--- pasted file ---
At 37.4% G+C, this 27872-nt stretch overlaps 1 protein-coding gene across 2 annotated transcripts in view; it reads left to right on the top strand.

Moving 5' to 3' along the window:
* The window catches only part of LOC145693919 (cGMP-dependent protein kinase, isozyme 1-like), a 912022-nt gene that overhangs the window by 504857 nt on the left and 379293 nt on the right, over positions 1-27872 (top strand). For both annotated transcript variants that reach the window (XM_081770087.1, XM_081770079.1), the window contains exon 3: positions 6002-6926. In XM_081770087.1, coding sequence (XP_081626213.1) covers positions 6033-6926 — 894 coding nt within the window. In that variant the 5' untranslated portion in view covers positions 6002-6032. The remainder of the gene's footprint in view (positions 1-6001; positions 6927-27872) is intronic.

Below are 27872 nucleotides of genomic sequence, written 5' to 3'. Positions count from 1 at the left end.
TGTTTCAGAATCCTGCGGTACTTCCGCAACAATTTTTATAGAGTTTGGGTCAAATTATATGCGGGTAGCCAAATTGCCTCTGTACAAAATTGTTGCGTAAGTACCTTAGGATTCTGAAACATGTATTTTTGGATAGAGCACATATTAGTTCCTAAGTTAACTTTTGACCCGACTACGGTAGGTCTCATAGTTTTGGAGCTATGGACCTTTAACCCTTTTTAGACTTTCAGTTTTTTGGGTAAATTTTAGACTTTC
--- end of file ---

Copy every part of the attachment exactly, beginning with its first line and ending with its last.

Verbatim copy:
At 37.4% G+C, this 27872-nt stretch overlaps 1 protein-coding gene across 2 annotated transcripts in view; it reads left to right on the top strand.

Moving 5' to 3' along the window:
* The window catches only part of LOC145693919 (cGMP-dependent protein kinase, isozyme 1-like), a 912022-nt gene that overhangs the window by 504857 nt on the left and 379293 nt on the right, over positions 1-27872 (top strand). For both annotated transcript variants that reach the window (XM_081770087.1, XM_081770079.1), the window contains exon 3: positions 6002-6926. In XM_081770087.1, coding sequence (XP_081626213.1) covers positions 6033-6926 — 894 coding nt within the window. In that variant the 5' untranslated portion in view covers positions 6002-6032. The remainder of the gene's footprint in view (positions 1-6001; positions 6927-27872) is intronic.

Below are 27872 nucleotides of genomic sequence, written 5' to 3'. Positions count from 1 at the left end.
TGTTTCAGAATCCTGCGGTACTTCCGCAACAATTTTTATAGAGTTTGGGTCAAATTATATGCGGGTAGCCAAATTGCCTCTGTACAAAATTGTTGCGTAAGTACCTTAGGATTCTGAAACATGTATTTTTGGATAGAGCACATATTAGTTCCTAAGTTAACTTTTGACCCGACTACGGTAGGTCTCATAGTTTTGGAGCTATGGACCTTTAACCCTTTTTAGACTTTCAGTTTTTTGGGTAAATTTTAGACTTTC